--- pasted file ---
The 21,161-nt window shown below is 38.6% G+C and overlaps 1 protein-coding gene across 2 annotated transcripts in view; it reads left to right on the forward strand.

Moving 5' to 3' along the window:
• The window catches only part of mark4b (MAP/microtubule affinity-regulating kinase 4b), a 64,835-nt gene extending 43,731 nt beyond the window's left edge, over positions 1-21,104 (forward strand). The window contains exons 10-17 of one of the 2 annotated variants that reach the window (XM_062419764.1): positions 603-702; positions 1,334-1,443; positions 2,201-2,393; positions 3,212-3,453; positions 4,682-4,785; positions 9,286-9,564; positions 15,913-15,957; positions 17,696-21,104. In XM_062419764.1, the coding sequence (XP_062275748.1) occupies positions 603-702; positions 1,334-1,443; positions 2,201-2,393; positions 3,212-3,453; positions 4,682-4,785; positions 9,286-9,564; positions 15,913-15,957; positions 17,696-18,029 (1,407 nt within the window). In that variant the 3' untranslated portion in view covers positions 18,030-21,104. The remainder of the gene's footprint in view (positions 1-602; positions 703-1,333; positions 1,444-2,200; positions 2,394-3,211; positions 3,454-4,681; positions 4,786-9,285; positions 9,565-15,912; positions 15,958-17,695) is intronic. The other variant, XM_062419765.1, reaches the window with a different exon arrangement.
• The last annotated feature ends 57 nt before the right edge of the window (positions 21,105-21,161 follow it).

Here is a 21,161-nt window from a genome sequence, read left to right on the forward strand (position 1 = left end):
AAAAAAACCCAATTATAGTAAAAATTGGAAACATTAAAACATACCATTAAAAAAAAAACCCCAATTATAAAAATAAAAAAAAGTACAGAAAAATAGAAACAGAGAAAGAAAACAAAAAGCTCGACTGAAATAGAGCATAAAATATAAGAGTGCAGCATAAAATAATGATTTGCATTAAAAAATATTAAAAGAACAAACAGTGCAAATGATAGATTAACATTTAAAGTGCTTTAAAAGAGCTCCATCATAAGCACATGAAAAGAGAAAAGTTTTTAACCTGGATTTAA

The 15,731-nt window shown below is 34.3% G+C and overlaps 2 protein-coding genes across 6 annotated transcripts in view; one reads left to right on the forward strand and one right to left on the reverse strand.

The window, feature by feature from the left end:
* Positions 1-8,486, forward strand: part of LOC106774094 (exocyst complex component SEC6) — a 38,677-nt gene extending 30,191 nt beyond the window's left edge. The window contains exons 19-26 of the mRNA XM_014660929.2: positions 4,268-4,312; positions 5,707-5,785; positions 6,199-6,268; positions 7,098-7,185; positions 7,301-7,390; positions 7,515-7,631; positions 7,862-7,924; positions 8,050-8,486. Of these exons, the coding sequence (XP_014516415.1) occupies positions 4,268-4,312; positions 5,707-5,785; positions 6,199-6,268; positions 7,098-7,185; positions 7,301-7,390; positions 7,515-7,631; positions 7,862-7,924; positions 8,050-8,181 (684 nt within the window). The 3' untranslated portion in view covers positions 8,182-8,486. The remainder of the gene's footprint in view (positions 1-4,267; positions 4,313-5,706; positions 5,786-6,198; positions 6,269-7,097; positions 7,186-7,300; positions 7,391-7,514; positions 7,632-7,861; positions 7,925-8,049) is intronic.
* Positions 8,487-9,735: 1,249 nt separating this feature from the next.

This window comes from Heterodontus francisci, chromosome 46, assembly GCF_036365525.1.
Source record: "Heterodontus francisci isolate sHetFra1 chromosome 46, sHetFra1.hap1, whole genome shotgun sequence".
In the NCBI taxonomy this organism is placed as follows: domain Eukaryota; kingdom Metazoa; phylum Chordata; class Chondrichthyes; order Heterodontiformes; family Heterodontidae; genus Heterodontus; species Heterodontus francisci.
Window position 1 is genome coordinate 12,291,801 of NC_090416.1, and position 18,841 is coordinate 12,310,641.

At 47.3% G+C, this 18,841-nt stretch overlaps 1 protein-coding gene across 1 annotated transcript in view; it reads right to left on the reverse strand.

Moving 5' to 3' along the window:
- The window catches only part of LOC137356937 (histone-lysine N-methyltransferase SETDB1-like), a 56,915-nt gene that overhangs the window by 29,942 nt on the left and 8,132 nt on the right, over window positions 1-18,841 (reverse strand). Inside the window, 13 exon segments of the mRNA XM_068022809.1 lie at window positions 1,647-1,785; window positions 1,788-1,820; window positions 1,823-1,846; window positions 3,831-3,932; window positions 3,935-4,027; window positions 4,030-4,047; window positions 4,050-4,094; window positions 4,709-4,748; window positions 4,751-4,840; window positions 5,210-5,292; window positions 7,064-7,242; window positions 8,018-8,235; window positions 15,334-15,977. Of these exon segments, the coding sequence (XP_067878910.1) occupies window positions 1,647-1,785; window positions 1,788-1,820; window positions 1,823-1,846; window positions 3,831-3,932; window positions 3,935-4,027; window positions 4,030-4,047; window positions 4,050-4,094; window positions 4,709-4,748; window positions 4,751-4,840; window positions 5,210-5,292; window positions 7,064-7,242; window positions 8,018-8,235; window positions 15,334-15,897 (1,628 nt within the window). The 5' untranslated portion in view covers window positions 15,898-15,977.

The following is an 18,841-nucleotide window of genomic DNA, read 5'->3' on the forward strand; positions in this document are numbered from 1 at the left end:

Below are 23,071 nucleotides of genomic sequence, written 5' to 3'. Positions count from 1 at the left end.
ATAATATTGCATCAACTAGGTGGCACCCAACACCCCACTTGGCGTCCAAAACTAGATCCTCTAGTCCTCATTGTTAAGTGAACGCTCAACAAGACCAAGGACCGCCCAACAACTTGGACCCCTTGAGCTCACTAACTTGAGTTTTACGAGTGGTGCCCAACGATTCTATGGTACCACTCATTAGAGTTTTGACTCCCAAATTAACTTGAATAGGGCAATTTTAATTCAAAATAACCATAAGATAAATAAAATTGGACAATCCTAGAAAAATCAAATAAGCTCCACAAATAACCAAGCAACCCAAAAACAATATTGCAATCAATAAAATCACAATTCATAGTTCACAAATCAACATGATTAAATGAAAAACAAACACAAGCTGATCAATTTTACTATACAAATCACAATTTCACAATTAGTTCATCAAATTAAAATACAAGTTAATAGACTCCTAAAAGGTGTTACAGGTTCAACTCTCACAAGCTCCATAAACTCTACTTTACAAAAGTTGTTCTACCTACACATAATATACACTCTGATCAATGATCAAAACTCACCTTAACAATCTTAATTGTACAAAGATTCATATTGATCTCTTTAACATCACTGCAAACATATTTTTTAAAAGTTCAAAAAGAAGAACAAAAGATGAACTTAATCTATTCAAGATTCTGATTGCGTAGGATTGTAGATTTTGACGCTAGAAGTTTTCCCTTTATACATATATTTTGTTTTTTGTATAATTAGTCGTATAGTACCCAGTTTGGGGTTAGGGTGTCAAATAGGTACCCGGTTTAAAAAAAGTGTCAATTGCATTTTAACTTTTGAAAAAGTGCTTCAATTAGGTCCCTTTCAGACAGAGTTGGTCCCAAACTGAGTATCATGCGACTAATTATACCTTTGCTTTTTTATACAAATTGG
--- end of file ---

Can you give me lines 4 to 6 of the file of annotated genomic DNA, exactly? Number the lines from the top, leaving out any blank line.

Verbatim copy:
• The last annotated feature ends 57 nt before the right edge of the window (positions 21,105-21,161 follow it).

Here is a 21,161-nt window from a genome sequence, read left to right on the forward strand (position 1 = left end):
AAAAAAACCCAATTATAGTAAAAATTGGAAACATTAAAACATACCATTAAAAAAAAAACCCCAATTATAAAAATAAAAAAAAGTACAGAAAAATAGAAACAGAGAAAGAAAACAAAAAGCTCGACTGAAATAGAGCATAAAATATAAGAGTGCAGCATAAAATAATGATTTGCATTAAAAAATATTAAAAGAACAAACAGTGCAAATGATAGATTAACATTTAAAGTGCTTTAAAAGAGCTCCATCATAAGCACATGAAAAGAGAAAAGTTTTTAACCTGGATTTAA